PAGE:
Four thousand people out for a walk, no longer working. Millions of people around the world, orphans of their dreams. Yes, because the artists-athletes of the “Cirque du Soleil” knew how to give people until the epidemic of the century forced them to suspend their physical, musical and kaleidoscopic narratives, because they were authentic fairy tales for young and old. The most beautiful show in the world closes its doors due to bankruptcy. And it’s not a saying. For thirty-six years the “imaginary tent” had hosted an audience that, while appreciating circus art, could not bear the idea that for entertainment other animals of all kinds were exploited as it was canonically imposed by circus law.
He was a young and imaginative Canadian fire eater who thought and invented the itinerant event that would revolutionize the classic canons of the “Barnum” without taking anything away from the suggestions of an ancient art such as mono. Guy Laliberté, with that already evocative surname, created the “Cirque du Soleil” which in a few years became and took root as the most popular event on the whole planet. No animals, but only clowns and trapeze artists and tightrope walkers and musicians and choreographers and above all an incredible number of athletes who could have safely participated in the Olympics without disfiguring. The visionary Laliberté’s dream had therefore transformed reality and he could afford the luxury of traveling in space on board the Soyuz 16 spacecraft. A dream that to be kept alive required a very expensive economic commitment.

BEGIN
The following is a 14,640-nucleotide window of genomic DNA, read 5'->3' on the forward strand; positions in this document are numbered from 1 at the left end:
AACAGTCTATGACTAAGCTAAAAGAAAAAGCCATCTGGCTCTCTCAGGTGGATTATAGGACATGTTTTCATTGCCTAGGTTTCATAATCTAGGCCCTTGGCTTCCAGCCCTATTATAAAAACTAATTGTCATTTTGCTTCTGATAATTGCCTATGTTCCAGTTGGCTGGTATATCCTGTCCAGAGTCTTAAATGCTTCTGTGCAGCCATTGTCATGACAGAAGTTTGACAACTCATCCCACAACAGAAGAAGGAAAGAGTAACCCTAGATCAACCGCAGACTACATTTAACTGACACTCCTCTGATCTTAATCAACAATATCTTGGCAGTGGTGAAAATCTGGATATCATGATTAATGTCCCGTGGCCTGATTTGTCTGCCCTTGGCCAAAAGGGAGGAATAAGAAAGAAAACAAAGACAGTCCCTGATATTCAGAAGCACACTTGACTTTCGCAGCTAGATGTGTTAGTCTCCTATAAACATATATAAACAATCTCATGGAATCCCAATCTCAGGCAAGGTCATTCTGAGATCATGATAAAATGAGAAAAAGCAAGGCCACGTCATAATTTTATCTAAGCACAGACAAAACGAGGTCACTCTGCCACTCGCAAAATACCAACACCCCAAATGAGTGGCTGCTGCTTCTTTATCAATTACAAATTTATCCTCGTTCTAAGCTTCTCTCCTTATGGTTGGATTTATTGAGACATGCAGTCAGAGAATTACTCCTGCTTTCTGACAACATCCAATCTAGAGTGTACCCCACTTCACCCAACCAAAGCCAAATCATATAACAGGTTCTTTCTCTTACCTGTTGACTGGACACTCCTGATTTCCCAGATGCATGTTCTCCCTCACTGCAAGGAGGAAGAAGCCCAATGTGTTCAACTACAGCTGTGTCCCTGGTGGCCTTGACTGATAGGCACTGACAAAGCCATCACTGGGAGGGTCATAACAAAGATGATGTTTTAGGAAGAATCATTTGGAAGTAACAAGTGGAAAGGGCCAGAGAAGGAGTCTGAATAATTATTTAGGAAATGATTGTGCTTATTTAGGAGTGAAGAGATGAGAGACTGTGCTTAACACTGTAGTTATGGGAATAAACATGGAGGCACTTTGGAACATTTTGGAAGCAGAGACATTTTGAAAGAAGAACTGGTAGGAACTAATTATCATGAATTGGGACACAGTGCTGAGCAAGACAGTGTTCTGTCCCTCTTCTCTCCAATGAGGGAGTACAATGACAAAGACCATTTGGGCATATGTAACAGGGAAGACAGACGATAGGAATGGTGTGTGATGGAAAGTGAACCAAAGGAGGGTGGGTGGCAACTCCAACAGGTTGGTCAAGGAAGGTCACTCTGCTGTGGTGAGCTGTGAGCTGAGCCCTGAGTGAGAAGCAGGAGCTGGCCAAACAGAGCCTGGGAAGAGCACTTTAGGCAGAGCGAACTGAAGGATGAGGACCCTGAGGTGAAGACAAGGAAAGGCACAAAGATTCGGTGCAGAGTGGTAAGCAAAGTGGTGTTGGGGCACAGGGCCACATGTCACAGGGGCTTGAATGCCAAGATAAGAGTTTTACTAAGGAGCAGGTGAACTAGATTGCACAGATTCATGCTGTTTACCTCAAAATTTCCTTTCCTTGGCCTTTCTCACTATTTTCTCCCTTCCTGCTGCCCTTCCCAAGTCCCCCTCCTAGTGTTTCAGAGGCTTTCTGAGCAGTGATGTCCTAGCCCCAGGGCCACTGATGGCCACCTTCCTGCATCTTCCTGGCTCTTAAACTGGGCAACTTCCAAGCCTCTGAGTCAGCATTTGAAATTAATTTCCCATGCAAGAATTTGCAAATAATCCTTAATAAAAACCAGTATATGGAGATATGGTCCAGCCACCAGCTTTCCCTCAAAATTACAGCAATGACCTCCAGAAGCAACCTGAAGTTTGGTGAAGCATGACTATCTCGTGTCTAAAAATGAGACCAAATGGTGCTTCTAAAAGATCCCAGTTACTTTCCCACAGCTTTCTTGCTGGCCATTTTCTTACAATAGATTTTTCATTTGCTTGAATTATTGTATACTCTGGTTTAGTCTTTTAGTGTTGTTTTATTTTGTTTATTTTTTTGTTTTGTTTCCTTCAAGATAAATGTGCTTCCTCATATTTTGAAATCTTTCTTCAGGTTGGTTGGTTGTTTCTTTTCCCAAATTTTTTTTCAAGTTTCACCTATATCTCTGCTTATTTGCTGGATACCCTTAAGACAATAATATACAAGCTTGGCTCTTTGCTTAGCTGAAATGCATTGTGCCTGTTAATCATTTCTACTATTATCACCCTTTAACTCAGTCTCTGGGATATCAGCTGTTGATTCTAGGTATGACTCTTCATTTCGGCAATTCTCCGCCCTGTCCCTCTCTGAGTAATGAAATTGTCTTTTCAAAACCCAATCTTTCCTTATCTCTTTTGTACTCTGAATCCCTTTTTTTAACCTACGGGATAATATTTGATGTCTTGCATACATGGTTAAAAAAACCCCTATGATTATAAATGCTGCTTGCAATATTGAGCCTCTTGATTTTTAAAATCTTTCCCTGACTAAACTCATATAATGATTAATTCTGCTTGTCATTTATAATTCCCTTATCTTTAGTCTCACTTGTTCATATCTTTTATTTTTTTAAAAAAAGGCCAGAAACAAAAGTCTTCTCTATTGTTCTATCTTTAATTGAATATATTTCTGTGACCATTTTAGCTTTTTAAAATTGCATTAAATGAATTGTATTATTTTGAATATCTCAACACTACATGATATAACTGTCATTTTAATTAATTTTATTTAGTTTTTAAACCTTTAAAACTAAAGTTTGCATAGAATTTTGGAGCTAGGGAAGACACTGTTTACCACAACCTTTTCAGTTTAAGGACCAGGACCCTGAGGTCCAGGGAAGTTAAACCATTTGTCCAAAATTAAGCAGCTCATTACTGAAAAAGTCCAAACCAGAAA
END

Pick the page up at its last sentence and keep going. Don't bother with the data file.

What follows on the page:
Now the planetary lockdown that still exists in some countries of the world has prevented the complex and delicate circus machine from continuing to operate and yesterday, in Montreal where it all began, the definitive end of the “Cirque du Soleil” killed by Covid was decreed. To affirm that we are all poorer is not a banal rhetoric. And it’s very sad.